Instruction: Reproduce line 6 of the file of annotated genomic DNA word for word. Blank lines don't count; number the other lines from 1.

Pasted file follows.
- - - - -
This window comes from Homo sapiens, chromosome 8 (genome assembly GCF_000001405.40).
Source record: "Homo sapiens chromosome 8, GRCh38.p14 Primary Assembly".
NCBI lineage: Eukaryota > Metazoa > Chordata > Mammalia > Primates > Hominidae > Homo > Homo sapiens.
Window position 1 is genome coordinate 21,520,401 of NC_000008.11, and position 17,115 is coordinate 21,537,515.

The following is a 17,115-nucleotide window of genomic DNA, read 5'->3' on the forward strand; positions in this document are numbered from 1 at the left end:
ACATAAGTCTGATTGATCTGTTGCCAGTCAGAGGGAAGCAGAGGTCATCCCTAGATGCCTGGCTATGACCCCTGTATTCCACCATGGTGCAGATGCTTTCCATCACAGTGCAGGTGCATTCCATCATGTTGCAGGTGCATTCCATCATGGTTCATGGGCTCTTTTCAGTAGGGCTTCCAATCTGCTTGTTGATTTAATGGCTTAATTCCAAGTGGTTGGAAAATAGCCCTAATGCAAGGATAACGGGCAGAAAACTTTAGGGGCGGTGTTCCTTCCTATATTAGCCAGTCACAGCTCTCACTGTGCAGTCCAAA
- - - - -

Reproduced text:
ACATAAGTCTGATTGATCTGTTGCCAGTCAGAGGGAAGCAGAGGTCATCCCTAGATGCCTGGCTATGACCCCTGTATTCCACCATGGTGCAGATGCTTTCCATCACAGTGCAGGTGCATTCCATCATGTTGCAGGTGCATTCCATCATGGTTCATGGGCTCTTTTCAGTAGGGCTTCCAATCTGCTTGTTGATTTAATGGCTTAATTCCAAGTGGTTGGAAAATAGCCCTAATGCAAGGATAACGGGCAGAAAACTTTAGGGGCGGTGTTCCTTCCTATATTAGCCAGTCACAGCTCTCACTGTGCAGTCCAAA